One of the problems of selection at the group level is that of free-riders. These are people who take more than their share and contribute to the common good of the group less than their proper share.25 Selection at the group level gives free-riders their free ride. They potentially could increase until they destroy the cooperative fabric of the group. However, the psychology of the free-rider, which is one of self-aggrandisement and neglect of group goals, is not likely to be indoctrinated with the mazeway of the group. Nor is it likely to be converted to the new belief system of the prophet. Therefore, theoretically one would predict that cults and New Religious Movements should be relatively free of free-riders. Such an absence of free riders would further enhance selection at the group level.

Relation of Mazeway Resynthesis to Psychosis

In Feet of Clay Anthony Storr26 lucidly equated the revelatory experiences of prophets and other types of guru with the delusions of psychotic patients. What distinguished the guru from the patient was his ability to persuade other people to share his new beliefs. As Storr put it, “some gurus avoid the stigma of being labelled insane or even being confined in a mental hospital because they have acquired a group of disciples who accept them as prophets rather than perceiving them as deluded.” If there was a biological advantage in being a guru and leading a group of disciples to a “promised land” this advantage might be great enough to balance those many cases in which a new sect died out for some reason, or committed mass suicide, or practised celibacy, or those other cases in which the guru failed to recruit followers and ended up in a hospital. Perhaps this might account for the persistence of the genetic predisposition to psychosis in spite of the reduced reproduction which is typical of such patients.18 It may also help us to understand the social deficits of future patients, whose phenotype appears designed to relate only to followers and not to peers; if there are no followers, there is no social life. Finally, it might also help us to understand the negative features of schizophrenia such as apathy and withdrawal, since the prospective guru has failed to have his new belief system validated by followers, has missed the “ecstatic merger of leader and follower which seems so central to the charismatic experience”27 and receives only negative responses from those to whom he communicates his message.

References

1. Wallace, A.F.C. 1956. Mazeway resynthesis: a biocultural theory of religious inspiration. Transactions of the New York Academy of Sciences 18:626-638.

2. Price, J.S. 2009. The capacity for change of religious belief system. In Feierman, J. R. (ed.), The Biology of Religious Behavior: The Evolutionary Origins of Faith and Religion. Praeger. Pp. 175-189.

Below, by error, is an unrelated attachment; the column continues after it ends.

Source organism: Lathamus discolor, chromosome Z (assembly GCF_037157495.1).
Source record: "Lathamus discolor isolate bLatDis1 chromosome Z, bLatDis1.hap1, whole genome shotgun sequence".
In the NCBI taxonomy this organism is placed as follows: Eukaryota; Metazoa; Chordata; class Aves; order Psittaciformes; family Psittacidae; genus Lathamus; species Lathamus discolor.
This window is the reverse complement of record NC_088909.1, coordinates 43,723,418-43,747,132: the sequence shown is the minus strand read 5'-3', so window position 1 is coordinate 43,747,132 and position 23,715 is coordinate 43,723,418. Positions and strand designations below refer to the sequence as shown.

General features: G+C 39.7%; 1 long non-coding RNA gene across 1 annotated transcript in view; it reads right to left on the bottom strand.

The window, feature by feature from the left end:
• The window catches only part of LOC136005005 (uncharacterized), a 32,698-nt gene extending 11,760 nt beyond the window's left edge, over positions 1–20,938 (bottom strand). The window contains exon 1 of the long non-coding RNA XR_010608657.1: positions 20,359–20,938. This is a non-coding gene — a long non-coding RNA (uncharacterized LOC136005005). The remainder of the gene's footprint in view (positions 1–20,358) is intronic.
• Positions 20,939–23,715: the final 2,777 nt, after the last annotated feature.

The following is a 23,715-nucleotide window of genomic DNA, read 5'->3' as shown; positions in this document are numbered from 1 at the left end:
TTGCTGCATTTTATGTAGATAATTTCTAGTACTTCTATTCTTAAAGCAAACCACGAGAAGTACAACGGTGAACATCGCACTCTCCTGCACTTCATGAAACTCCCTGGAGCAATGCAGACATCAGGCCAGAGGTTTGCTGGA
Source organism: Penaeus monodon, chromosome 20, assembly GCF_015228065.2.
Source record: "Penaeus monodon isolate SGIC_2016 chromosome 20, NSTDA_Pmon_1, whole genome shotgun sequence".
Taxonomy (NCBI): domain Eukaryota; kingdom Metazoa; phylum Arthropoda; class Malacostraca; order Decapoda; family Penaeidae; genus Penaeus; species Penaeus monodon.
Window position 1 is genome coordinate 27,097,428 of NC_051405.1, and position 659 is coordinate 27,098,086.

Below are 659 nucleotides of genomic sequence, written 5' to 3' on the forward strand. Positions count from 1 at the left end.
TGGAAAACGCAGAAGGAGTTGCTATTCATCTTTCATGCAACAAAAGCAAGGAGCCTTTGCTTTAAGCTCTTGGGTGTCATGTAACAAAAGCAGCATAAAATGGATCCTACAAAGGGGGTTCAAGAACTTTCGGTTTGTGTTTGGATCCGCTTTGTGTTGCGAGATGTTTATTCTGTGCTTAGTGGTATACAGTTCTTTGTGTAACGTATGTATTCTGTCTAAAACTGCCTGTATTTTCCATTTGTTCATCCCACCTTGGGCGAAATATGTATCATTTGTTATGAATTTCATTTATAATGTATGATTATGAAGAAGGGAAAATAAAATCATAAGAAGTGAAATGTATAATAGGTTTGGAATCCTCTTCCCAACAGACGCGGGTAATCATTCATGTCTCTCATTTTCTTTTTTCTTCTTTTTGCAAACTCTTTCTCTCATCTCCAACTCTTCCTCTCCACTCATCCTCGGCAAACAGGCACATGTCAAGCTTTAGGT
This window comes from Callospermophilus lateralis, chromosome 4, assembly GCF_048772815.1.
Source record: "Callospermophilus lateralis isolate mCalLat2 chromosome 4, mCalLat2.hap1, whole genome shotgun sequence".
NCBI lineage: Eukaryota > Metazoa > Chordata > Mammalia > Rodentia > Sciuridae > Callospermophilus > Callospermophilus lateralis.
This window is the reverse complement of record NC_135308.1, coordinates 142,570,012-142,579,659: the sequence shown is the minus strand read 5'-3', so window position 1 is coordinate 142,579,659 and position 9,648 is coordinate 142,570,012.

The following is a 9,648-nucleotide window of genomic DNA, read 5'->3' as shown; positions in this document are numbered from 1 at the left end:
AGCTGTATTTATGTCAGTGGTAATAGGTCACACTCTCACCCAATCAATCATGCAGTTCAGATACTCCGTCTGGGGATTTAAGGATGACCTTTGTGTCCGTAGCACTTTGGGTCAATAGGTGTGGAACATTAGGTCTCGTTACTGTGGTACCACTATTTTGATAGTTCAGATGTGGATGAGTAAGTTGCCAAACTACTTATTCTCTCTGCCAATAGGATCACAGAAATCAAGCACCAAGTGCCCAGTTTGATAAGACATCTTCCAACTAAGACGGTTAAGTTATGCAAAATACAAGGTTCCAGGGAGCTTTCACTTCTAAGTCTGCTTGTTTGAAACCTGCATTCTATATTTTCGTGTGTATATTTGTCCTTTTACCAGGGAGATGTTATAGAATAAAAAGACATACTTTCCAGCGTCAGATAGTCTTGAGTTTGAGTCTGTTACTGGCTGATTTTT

3. Wilson, D.S. 2002. Darwin’s Cathedral: Evolution, Religion, and the Nature of Society. Chicago: University of Chicago Press.

4. Rappaport, R.A. 1999. Ritual and Religion in the Making of Humanity. Cambridge: Cambridge University Press.

5. Gould, S.J. 2001. Rock of Ages: Science and Religion in the Fullness of Life. London: Cape.

6. Armstrong, K. 2000. The Battle for God: Fundamentalism in Judaism, Christianity and Islam. London: Harper.

7. In: Hydriotaphia, Urn Burial, or a Discourse of the Sepulchral Urns lately found in Norfolk, Chapter 4.

8. Hinde, R.A. 1999. Why Gods Persist: A Scientific Approach to Religion. London: Routledge.

9. Galanter, M. 1989. Cults and new religious movements. In M. Galanter, M., ed. Cults and New Religious Movements. Washington, DC: American Psychiatric Association.

10. Bigelow, R. 1969. The Dawn Warriors: Man’s Evolution towards Peace. Boston: Little, Brown.

11. Lanternari, V. 1963. The Religions of the Oppressed: A Study of Modern Messianic Cults. Translated from the Italian by L. Sergio. London: Macgibbon & Kee.

12. Littlewood, R. 1984. The imitation of madness: the influence of psychopathology upon culture. Social Science and Medicine 19:705-715.

13. Wilson, B. 1975. The Noble Savages: The Primitive Origins of Charisma and its Contemporary Survival. Berkeley CA: University of California Press

14. Goodman, F.D., J. Henney, and E. Pressel, 1974. Trance, Healing and Hallucination: Three Field Studies of Religious Experience. London: Wiley, p. 192.

15. Price, J.S., R. Gardner, Jr, D. Wilson, L. Sloman, P. Rohde, and M. Erickson, 2007. Territory, rank and mental health: The history of an idea. Evolutionary Psychology 5(3):531

16. Alexander, R.D.1979.Darwinism and Human Affairs. Seattle: University of Washington Press, pp. 228-9.

17. Fry,D.P., 2007. Beyond war: The Human Potential for Peace. Oxford: Oxford University Press.

18. Stevens A. and J. Price, 2000. Evolutionary Psychiatry: A New Beginning. Second edition. London: Routledge.

19. Stevens A, and J. Price, 2000. Prophets, Cults and Madness. London: Duckworth.

20. Boyd, R. and P. Richerson, 1985. Culture and the Evolutionary Process. Chicago (IL): University of Chicago Press.

21. Eibl-Eibesfeldt, I. 1982. Warfare, man’s indoctrinability and group selection. Zeitschrift für Tierpsychologie 60:177-198.

22. Geist, V. 1989. Environmentally guided phenotype plasticity in mammals and some of its consequences to theoretical and applied biology. In Bruton, M.N. ed. Alternative Life-history Styles of Animals. Dordrecht: Kluwer Academic Publishers, pp. 153-176.

23. Krebs, J.R. and N. Davies, 1993. An Introduction to Behavioural Ecology, 3rd edition. Oxford: Blackwell Scientific Publications.

24. Hewitt, G.M. and R. Butlin, 1997. Causes and consequences of population structure. In Krebs, J.R. and N. Davies, eds. Behavioural Ecology: An Evolutionary Approach. Fourth edition. Oxford: Blackwell, pp. 350-372.

25. Wilson, D.S. and E. Wilson, 2007. Rethinking the theoretical foundation of sociobiology. Quarterly Revue of Biology, 82(4):327-48.

26. Storr, A. 1996. Feet of Clay: a Study of Gurus. London: HarperCollins. p. xv.

27. Lindholm, C. 1990. Charisma. Oxford: Blackwell. p.63

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RESPONSES

to John Scott Price